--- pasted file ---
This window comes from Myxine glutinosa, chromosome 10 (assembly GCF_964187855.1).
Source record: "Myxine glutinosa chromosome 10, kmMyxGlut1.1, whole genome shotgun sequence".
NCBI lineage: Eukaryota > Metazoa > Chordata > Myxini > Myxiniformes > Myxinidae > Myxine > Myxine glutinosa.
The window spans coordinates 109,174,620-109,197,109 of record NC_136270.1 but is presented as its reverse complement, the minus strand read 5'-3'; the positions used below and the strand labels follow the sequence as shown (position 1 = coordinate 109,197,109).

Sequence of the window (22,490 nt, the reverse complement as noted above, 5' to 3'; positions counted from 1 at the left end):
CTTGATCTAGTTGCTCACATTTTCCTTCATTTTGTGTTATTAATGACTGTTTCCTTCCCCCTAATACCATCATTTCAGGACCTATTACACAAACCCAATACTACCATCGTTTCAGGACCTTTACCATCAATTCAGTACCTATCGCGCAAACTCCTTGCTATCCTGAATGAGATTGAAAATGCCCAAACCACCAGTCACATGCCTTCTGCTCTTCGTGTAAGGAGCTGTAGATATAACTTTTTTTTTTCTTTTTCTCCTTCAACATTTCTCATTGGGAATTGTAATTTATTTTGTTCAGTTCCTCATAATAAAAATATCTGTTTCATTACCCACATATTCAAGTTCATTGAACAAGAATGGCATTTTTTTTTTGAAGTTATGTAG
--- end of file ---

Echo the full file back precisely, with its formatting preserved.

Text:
This window comes from Myxine glutinosa, chromosome 10 (assembly GCF_964187855.1).
Source record: "Myxine glutinosa chromosome 10, kmMyxGlut1.1, whole genome shotgun sequence".
NCBI lineage: Eukaryota > Metazoa > Chordata > Myxini > Myxiniformes > Myxinidae > Myxine > Myxine glutinosa.
The window spans coordinates 109,174,620-109,197,109 of record NC_136270.1 but is presented as its reverse complement, the minus strand read 5'-3'; the positions used below and the strand labels follow the sequence as shown (position 1 = coordinate 109,197,109).

Sequence of the window (22,490 nt, the reverse complement as noted above, 5' to 3'; positions counted from 1 at the left end):
CTTGATCTAGTTGCTCACATTTTCCTTCATTTTGTGTTATTAATGACTGTTTCCTTCCCCCTAATACCATCATTTCAGGACCTATTACACAAACCCAATACTACCATCGTTTCAGGACCTTTACCATCAATTCAGTACCTATCGCGCAAACTCCTTGCTATCCTGAATGAGATTGAAAATGCCCAAACCACCAGTCACATGCCTTCTGCTCTTCGTGTAAGGAGCTGTAGATATAACTTTTTTTTTTCTTTTTCTCCTTCAACATTTCTCATTGGGAATTGTAATTTATTTTGTTCAGTTCCTCATAATAAAAATATCTGTTTCATTACCCACATATTCAAGTTCATTGAACAAGAATGGCATTTTTTTTTTGAAGTTATGTAG